The FDA announces it will streamline the review process to make it easier for foreign manufacturers to ship more formula to the US; researchers in Australia find babies with sudden infant death syndrome (SIDS) have low levels of butyrylcholinesterase in their blood; the federal government approves a third round of COVID-19 test kits and the FDA is expected to authorize booster shots for children aged 5 to 11 years.
The Associated Press reports that the FDA will make it easier for foreign manufacturers to ship more formula to the US by streamlining its review process. FDA Commissioner Robert Califf, MD, said that the United States will prioritize the companies that can provide the largest shipments and can show documentation that their formulas are safe and in line with US nutrition standards. Getting imports into the US supply chain will take several weeks, according to administration officials. This announcement comes after a deal with regulators that will allow Abbott Nutrition to restart production in their Sturgis, Michigan-based plant, which had been closed since products were recalled in February.
Researchers in Australia found that children who died of sudden infant death syndrome (SIDS) had low levels of an enzyme named butyrylcholinesterase (BChE), according to the New York Times. The study compared dried blood samples from the newborn heel pricks of 655 healthy babies, 26 babies who died from SIDS, and 41 babies who died from other causes. They determined that 9 in 10 babies who died of SIDS had significantly lower BChE levels than the other 2 groups of babies. The investigators noted that this is the first discovery of a potential biomarker for SIDS risk.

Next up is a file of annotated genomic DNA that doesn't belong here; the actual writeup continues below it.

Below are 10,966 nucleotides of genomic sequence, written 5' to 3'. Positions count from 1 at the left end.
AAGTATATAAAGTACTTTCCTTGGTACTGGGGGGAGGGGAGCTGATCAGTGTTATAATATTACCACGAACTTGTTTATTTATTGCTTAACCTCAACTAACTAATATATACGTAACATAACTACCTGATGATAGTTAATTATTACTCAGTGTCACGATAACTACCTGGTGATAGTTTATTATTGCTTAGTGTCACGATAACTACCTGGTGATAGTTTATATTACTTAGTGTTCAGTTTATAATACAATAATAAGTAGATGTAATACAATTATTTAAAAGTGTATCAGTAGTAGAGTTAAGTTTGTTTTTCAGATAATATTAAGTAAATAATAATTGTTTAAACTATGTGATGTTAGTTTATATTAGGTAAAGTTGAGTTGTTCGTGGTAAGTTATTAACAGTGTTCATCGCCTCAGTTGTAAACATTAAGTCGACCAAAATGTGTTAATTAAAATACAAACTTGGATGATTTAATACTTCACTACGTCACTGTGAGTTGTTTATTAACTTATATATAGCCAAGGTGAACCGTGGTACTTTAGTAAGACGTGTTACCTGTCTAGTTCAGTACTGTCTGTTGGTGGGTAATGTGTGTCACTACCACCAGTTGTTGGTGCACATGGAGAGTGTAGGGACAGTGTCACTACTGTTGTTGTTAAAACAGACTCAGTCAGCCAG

The FDA expanded its emergency use authorization to approve Pfizer-BioNTech’s COVID-19 booster shots for children aged 5 to 11 years. Expert advisors to the CDC will meet on Thursday to recommend boosters for children of that age group; the CDC is expected to approve of the booster soon after. Also, the US federal government plans to release more shipments of free at-home COVID-19 tests, available for order through the websites of HHS and the US Postal Service. Those who sign up to receive the tests will receive 8 tests in the mail rather than the 4 sent in previous rounds of at-home testing.